Plumas Crisis center welcomes new interim director

Plumas Crisis Intervention and Resource Center (PCIRC) is pleased to announce its new Interim Director, Ryan Nowling.  Nowling has a Bachelor of Arts degree in Social Science and a Master’s in Healthcare Administration from Chapman University.  Most recently, he was employed by Eastern Plumas Health Care as its Human

Ryan Nowling
PCIRC Interim Director

Resources and Operations Coordinator. Nowling is also a volunteer with the Eureka Fire Department as a Captain and is in training to become an EMT.

Nowling has been on board for two weeks with PCIRC, and when asked if there were any surprises, he said he did not previously realize the extent of the housing and sheltering services provided by PCIRC, as well as the scope of the food banks for which they provide fiscal management. He also stated he was impressed by how effectively and safely the centers in Quincy, Portola and Loyalton have been at continuing to provide services through the COVID-19 pandemic.

In spite of the short time he has been at PCIRC, Nowling already has some goals for the agency.  First, he wants to develop relationships within the community. People should know that PCIRC provides essential services and they treat people with dignity and respect. Second, he would like to see the development of improved policies and increased organization within the agency to ensure it is in compliance with grant requirements and the state and federal regulations.  Third, Nowling says the center should work toward better financial security by looking into additional sources of funding.  Finally, Nowling feels strongly about rewarding staff and volunteers for their hard work.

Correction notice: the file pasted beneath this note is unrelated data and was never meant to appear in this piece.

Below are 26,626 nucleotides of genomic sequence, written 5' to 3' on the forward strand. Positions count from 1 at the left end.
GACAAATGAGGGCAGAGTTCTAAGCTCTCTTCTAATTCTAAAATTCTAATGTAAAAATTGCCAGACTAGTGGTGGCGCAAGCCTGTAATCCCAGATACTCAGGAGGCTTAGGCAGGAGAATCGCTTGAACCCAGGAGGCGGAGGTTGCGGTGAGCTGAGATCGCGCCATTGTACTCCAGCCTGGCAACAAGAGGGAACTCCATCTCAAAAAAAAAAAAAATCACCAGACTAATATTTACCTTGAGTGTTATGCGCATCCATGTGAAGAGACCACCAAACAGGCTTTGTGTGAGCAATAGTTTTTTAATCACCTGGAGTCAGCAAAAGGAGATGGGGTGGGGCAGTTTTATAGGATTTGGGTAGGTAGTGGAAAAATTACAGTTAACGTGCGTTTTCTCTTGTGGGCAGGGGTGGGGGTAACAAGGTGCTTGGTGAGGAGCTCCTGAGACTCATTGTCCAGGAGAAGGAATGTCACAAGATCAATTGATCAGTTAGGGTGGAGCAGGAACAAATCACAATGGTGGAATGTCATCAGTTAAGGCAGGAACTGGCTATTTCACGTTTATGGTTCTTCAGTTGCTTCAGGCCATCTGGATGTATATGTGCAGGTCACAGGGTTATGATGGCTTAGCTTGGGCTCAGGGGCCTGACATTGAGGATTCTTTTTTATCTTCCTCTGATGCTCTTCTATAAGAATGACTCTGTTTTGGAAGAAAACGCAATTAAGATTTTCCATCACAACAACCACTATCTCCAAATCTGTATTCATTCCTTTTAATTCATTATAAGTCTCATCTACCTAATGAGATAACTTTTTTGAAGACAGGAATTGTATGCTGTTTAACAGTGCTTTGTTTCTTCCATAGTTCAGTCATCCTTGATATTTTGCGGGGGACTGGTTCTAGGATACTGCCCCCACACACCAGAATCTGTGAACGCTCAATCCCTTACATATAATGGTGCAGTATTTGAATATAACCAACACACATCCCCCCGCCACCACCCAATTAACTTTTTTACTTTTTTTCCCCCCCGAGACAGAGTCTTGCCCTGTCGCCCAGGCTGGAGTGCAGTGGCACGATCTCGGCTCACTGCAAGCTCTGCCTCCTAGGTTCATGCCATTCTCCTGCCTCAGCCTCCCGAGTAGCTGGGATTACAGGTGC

When asked what sets PCIRC apart from other agencies, Nowling included the unique resources provided to individuals and families, the ability to meet people’s immediate needs in a crisis, and the compassion staff has for their clients. He said, “We do what we do well.” Nowling emphasized the need for the agency to work well with its community partners. The center wants other agencies to feel comfortable referring their clients to PCIRC, understanding they have common goals and “have each other’s back.”

Nowling said some of the immediate needs of the agency include certain staff positions. It is important that the agency have good leadership from a long-term director.  In addition, PCIRC is in the process of hiring a person for the front desk in Quincy, as well as a House Manager for Ohana House and its Transitional Sober Living Environments.  PCIRC’s board is also interesting in partnering with Veterans Resource Centers of America to help provide for the unique needs of vets.

Nowling is willing to speak with community partners and clients about any concerns they may have regarding the agency. He emphasized that clients should feel they come first in encounters with staff. It should be noted, PCIRC oversees the Resource Center in Quincy, as well as Portola Family Resource Center, and the Sierra Safe Program in Loyalton.  More information can be found on their

website at: www.pcirc1.org.

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